“For example, you cannot teach a person to be musical,” he told Oscar Fitzgerald, just a few years later. “You can teach them to play, but you can’t teach them to be musical. I was in New York and I came back to my hotel room and they were having the 80th birthday concert by [Arthur] Rubinstein – Carnegie Hall, the whole ball of wax. And they were interviewing him in the intermission and somebody asked him … about the students of that time. He says, ‘Oh, such technicians, such skills. Oh, sometimes I ask one of them, when are you going to make music?’”

Krenov lectures from the bench in his back room at the school in 2002. Photo courtesy of the Krenov School.

In May 2002, Krenov officially retired from the program, after his 20th year at the school. Burns remembers that the last day was cathartic. Knowing that their time as colleagues was over, he and Krenov had a final argument, one that was their last conversation. However turbulent Krenov’s last years had been, the school’s faculty, with the addition of Hjorth-Westh and Smith, would forge ahead without Krenov, and the school continued outside of his presence on staff.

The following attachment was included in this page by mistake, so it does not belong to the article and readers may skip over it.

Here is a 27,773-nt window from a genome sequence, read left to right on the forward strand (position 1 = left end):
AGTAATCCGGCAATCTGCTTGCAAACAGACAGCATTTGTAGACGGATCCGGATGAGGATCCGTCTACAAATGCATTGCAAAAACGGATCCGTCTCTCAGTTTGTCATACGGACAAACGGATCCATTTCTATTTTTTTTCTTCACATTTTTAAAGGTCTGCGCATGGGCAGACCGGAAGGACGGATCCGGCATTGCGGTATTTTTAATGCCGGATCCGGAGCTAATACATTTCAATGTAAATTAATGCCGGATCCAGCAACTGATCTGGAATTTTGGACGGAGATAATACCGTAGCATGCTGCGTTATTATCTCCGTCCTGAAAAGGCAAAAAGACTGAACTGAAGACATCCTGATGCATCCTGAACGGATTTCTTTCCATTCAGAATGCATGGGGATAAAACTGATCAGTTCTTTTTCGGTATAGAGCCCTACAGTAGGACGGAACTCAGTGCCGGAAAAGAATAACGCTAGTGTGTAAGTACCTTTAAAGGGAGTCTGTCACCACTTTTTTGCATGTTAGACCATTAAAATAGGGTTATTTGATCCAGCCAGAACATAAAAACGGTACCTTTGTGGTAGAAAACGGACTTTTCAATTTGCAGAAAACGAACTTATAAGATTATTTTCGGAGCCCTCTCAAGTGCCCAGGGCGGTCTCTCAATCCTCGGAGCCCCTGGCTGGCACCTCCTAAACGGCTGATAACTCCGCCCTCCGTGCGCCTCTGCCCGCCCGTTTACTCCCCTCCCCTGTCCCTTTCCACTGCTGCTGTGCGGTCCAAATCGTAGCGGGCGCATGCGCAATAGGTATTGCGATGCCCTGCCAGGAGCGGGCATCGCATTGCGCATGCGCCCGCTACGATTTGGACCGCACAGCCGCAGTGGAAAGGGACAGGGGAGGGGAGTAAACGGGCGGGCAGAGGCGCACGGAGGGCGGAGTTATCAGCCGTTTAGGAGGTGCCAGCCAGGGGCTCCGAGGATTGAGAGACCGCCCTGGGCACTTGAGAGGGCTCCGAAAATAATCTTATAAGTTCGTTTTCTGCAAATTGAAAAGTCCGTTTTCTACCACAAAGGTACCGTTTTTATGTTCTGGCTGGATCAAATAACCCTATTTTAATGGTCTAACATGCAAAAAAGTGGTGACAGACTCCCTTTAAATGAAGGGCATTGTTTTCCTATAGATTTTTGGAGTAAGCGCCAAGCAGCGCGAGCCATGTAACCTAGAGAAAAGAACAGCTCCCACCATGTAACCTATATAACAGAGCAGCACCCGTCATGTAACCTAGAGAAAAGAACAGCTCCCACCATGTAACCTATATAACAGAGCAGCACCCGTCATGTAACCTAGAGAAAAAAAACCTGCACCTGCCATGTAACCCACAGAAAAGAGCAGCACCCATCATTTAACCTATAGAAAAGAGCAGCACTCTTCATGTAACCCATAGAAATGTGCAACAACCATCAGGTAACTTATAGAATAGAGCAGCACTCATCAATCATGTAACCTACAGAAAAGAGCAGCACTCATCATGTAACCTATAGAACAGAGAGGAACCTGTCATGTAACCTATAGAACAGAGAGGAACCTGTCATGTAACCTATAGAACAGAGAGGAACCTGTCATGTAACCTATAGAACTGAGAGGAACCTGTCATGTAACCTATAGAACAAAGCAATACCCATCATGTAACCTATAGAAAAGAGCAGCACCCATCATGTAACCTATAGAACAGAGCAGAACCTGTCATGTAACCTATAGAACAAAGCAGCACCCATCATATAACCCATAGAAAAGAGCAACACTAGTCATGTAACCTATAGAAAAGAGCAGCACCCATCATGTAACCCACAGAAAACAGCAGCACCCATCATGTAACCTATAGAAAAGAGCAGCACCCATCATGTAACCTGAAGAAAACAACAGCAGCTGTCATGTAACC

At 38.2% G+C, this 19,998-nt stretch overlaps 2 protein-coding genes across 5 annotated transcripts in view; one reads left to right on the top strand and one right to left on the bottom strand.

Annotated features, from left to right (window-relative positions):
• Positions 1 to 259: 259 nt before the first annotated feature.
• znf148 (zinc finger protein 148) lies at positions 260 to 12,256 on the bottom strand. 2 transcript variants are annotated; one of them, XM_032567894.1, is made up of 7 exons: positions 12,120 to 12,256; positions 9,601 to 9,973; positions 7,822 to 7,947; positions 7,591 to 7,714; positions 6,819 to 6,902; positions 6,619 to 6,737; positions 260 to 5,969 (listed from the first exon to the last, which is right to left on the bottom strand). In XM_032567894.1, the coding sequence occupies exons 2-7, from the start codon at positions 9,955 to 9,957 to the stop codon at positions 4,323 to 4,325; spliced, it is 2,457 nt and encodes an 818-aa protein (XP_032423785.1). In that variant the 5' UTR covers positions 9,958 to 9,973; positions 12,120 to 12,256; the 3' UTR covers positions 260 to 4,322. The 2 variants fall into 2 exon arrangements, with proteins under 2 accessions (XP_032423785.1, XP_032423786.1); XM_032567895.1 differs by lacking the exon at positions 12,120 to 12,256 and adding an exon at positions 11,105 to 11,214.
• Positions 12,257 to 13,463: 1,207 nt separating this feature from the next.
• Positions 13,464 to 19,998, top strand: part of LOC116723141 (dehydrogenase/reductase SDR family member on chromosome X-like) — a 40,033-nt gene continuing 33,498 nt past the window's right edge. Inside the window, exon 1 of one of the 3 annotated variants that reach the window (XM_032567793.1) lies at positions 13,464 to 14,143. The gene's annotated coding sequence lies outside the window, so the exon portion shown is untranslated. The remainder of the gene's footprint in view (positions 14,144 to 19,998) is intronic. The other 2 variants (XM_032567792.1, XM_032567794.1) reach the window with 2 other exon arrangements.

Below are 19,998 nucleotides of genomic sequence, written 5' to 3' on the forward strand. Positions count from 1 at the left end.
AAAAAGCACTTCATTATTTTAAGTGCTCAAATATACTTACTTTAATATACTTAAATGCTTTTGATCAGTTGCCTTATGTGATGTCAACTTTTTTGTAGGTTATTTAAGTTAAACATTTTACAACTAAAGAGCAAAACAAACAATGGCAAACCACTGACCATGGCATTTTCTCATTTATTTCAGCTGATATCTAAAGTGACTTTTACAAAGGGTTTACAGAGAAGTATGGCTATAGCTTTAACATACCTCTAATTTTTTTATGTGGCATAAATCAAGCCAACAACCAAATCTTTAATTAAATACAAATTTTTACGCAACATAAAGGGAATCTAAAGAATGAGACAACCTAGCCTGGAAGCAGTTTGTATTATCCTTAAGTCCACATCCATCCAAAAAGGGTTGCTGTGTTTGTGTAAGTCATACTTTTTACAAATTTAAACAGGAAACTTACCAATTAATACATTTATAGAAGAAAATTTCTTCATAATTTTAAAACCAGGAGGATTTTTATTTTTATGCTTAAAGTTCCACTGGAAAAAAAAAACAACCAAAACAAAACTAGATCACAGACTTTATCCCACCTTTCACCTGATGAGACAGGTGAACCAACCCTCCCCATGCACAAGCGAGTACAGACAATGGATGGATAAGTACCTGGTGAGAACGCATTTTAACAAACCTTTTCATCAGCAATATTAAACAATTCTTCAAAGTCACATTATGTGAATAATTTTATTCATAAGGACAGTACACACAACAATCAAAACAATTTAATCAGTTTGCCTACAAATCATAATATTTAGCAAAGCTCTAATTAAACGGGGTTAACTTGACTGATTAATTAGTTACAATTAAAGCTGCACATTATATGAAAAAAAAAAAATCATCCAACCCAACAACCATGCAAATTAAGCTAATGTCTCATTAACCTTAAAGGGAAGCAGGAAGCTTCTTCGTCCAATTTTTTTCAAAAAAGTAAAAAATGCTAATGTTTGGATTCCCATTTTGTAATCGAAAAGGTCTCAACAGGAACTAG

Krenov himself would not retreat, in totality, from the school for a few more years. He returned on occasion in subsequent years to see and advise on student work, suggest or offer up a board of wood for a certain project and, sometimes, to fill his pockets with dowels from the boxes in the machine room. The school’s students, too, would not cease to visit Krenov. Laura Mays, a second-year student in the first year without Krenov in residence, remembers that many of her classmates, even those who hadn’t studied under Krenov, would make frequent trips to the Krenovs’ house for tea and conversation. And alumni, those who had stayed in the area or who returned for visits, would come to their teacher’s home to check up on the aging cabinetmaker. Krenov would even weigh in on some students’ attempts at recreations or reinterpretations of his own designs; as late as 2008, Krenov advised one student, Tom Reid, on his version of Krenov’s “Carved Curves” cabinet, and gave Reid the compass plane he had made decades earlier for his own construction of the cabinet.

Krenov’s departure began the last chapter of his life. In those years, visitors to his home remember his fondness for Dylan Thomas’s poem “Do not go gentle into that good night.” Krenov, with failing eyesight, arthritis, body pains and faltering hearing was moving toward the end of his life, but retirement was never an option for the 82-year-old. From his small world on Forest Lane, he would still host a rotating cast of visitors, friends and well wishers, reach out into the world by phone and written word, and continue to pursue a craft practice by any means necessary.